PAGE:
Apr 29, 2012, 9:16 AM
Post #1 of 1
WHAT TO DO WHEN REPAIRING AN AC SYSTEM DUE TO CATASTROPHIC COMPRESSOR FAILURE
Catastrophic compressor failure is when the internal components of the compressor come apart resulting in debris circulating through the system.
It's important to determine the reason why this occurred, so you can prevent the same thing from happening to your replacement compressor. Most failures occur from the compressor overheating, lack of oil circulating through the compressor, or some type of mechanical failure from worn or defective components inside the compressor. Just remember that lack of oil circulation could had occurred from a system that was running on a low refrigerant charge due to a leak. Just like doing an autopsy, sometimes it is a good idea to disassemble the compressor to see what kind of failure occurred and what may have caused it.
Before installing a replacement compressor there are some steps to take. If these steps are not performed, your new replacement compressor may end up with catastrophic compressor failure or will have a short service life.
Here are some steps to take:
* Replace the accumulator or reciever drier. Don't attempt to flush out the drier or accumulator. The drier cannot be flushed out due to its internal filter and desicant.
* Replace the condenser. Most condensers are parallel flow designs and the debris gets caught up in the small transfer tubes. No amount of flushing is going to remove all of the debris.
* Replace the orifice tube and/or expansion valve. This includes replacing expansion valves on rear air systems. Some orifice tubes are captured, so you'll have to replace the line or install an orifice tube kit if available.
* Replace the compressor manifold hoses if there is a muffler. The muffler is designed to dampen the pusations from the compressor as it pumps refrigerant through the system. Most mufflers have a screen that the debris can get caught up in.
* Flush the lines and the evaporator with an approved flushing chemical. Be sure to follow the chemical manufacture's directions. Also follow the vehicle manufacture's recommendations for flushing ac systems.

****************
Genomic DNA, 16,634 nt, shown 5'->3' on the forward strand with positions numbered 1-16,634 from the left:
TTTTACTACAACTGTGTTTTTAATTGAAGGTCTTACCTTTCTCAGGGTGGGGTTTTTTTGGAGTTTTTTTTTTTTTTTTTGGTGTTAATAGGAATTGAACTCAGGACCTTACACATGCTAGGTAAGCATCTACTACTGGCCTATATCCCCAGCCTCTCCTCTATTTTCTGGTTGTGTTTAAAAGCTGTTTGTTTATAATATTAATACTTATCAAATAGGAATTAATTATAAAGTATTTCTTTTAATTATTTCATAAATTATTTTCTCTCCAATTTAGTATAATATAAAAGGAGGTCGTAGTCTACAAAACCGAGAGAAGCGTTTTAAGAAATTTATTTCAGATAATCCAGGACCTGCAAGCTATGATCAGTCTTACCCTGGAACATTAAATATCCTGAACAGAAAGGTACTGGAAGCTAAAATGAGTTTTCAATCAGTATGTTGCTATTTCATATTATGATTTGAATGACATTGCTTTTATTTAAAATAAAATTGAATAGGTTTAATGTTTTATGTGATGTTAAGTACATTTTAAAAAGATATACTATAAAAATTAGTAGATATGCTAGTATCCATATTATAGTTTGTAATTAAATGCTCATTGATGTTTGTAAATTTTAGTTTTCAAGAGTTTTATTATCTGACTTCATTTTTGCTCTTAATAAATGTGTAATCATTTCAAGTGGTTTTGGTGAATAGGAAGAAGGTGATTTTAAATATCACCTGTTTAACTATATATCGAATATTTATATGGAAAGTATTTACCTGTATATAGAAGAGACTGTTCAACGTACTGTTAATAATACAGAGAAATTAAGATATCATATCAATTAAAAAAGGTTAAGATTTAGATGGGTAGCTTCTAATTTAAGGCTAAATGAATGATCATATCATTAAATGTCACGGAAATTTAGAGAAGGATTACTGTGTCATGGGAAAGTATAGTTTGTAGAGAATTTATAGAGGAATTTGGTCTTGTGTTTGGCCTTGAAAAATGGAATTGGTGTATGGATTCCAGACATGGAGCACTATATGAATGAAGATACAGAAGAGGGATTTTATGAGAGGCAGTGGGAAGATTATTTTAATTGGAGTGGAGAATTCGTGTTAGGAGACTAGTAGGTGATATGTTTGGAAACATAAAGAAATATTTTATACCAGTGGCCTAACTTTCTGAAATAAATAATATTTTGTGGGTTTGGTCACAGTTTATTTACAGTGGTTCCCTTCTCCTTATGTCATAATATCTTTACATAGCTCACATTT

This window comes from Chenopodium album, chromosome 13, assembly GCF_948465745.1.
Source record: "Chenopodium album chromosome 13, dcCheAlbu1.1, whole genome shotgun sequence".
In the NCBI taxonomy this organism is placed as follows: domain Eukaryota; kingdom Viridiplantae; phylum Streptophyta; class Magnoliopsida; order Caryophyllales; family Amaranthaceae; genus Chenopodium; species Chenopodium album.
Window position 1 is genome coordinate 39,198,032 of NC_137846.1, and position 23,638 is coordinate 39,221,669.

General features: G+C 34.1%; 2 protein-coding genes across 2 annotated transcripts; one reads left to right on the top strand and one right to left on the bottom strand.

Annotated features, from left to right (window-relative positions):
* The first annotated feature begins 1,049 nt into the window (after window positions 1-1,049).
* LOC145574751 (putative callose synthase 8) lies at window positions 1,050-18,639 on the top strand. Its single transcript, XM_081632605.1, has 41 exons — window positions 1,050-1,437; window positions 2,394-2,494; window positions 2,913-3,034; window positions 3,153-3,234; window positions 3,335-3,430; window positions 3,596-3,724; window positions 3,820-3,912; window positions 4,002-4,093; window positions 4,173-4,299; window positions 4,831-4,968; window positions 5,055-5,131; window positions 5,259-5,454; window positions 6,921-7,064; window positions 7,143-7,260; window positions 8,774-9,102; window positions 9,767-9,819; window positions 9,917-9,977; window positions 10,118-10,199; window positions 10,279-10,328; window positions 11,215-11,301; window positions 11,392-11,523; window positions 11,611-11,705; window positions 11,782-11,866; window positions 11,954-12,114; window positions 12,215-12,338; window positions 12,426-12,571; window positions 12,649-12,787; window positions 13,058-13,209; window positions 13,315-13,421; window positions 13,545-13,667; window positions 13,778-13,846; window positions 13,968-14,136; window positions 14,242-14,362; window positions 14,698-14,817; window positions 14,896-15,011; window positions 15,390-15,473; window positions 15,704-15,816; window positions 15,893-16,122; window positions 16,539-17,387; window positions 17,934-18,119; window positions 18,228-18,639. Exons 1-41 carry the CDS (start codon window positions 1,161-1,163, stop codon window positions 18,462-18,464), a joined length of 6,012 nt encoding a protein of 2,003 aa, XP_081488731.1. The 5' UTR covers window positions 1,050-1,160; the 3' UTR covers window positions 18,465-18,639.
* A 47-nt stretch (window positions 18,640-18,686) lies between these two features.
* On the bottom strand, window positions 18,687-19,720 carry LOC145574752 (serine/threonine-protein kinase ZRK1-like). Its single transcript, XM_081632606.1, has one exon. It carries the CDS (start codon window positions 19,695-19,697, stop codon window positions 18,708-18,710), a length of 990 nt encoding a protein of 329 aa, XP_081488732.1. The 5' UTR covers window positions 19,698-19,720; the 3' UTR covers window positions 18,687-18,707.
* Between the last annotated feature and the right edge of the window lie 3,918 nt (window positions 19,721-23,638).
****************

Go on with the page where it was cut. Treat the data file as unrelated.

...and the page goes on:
* If possible, install an inline filter and/or install a capture screen at the suction port of the compressor. This is extra insurance for your replacement compressor just incase there are fragments in the system that don't get removed.
* Follow the manufacture's procedures for reinstalling the components in the system, oil balancing, and evac and recharging. Oil balancing is important because you don't want all the system's oil in one component. The oil has to be distributed through the system to insure the compressor doesn't starve for oil when you turn the system on for the first time after repair. Be sure to install the recommended amount of oil in the system and to use the correct type and viscosity of oil recommended by the manufacture.
* Before turning on the system, rotate the drive plate on the compressor clutch 10 turns or more by hand. This ensures the cylinders or scrolls are purged of oil, so you don't have a hydro-locking condition (compressor slugging) when the compressor clutch is engaged.
* When the compressor is engaged, listen to the compressor for abnormal noises. If you hear knocking or grinding, shut the system off and determine the cause of the noise. This might be difficult to do on a noisy diesel engine. You don't want to have a defective compressor grenading and sending fragments through the system you just cleaned out.
* Monitor system pressures with your gauges. Be sure that your high side and low side pressures are in range for the ambient air temp. A higher than normal high side pressure is going to cause the compressor to run hot. If you have a higher than normal high side pressure, make sure you have good air flow through the condenser and your electric cooling fans and/or mechanical fan clutch are operating properly.
* Check for refrigerant leaks.
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(This post was edited by Discretesignals on Apr 29, 2012, 3:17 PM)